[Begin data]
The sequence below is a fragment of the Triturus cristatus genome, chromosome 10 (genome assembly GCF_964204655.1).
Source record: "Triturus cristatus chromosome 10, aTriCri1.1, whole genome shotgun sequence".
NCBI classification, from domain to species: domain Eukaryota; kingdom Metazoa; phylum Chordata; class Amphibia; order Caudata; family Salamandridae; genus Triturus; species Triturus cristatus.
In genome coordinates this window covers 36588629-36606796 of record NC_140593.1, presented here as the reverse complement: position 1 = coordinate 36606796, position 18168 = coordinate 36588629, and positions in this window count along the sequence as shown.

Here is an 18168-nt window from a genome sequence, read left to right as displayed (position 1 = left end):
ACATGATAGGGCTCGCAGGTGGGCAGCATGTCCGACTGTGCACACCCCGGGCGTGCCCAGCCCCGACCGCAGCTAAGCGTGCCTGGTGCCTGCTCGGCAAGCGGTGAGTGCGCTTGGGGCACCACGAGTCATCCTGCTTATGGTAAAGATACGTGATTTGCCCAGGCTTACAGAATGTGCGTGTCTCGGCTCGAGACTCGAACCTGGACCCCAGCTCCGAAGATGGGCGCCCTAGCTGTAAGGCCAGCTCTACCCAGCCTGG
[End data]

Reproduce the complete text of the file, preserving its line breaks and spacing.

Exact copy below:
The sequence below is a fragment of the Triturus cristatus genome, chromosome 10 (genome assembly GCF_964204655.1).
Source record: "Triturus cristatus chromosome 10, aTriCri1.1, whole genome shotgun sequence".
NCBI classification, from domain to species: domain Eukaryota; kingdom Metazoa; phylum Chordata; class Amphibia; order Caudata; family Salamandridae; genus Triturus; species Triturus cristatus.
In genome coordinates this window covers 36588629-36606796 of record NC_140593.1, presented here as the reverse complement: position 1 = coordinate 36606796, position 18168 = coordinate 36588629, and positions in this window count along the sequence as shown.

Here is an 18168-nt window from a genome sequence, read left to right as displayed (position 1 = left end):
ACATGATAGGGCTCGCAGGTGGGCAGCATGTCCGACTGTGCACACCCCGGGCGTGCCCAGCCCCGACCGCAGCTAAGCGTGCCTGGTGCCTGCTCGGCAAGCGGTGAGTGCGCTTGGGGCACCACGAGTCATCCTGCTTATGGTAAAGATACGTGATTTGCCCAGGCTTACAGAATGTGCGTGTCTCGGCTCGAGACTCGAACCTGGACCCCAGCTCCGAAGATGGGCGCCCTAGCTGTAAGGCCAGCTCTACCCAGCCTGG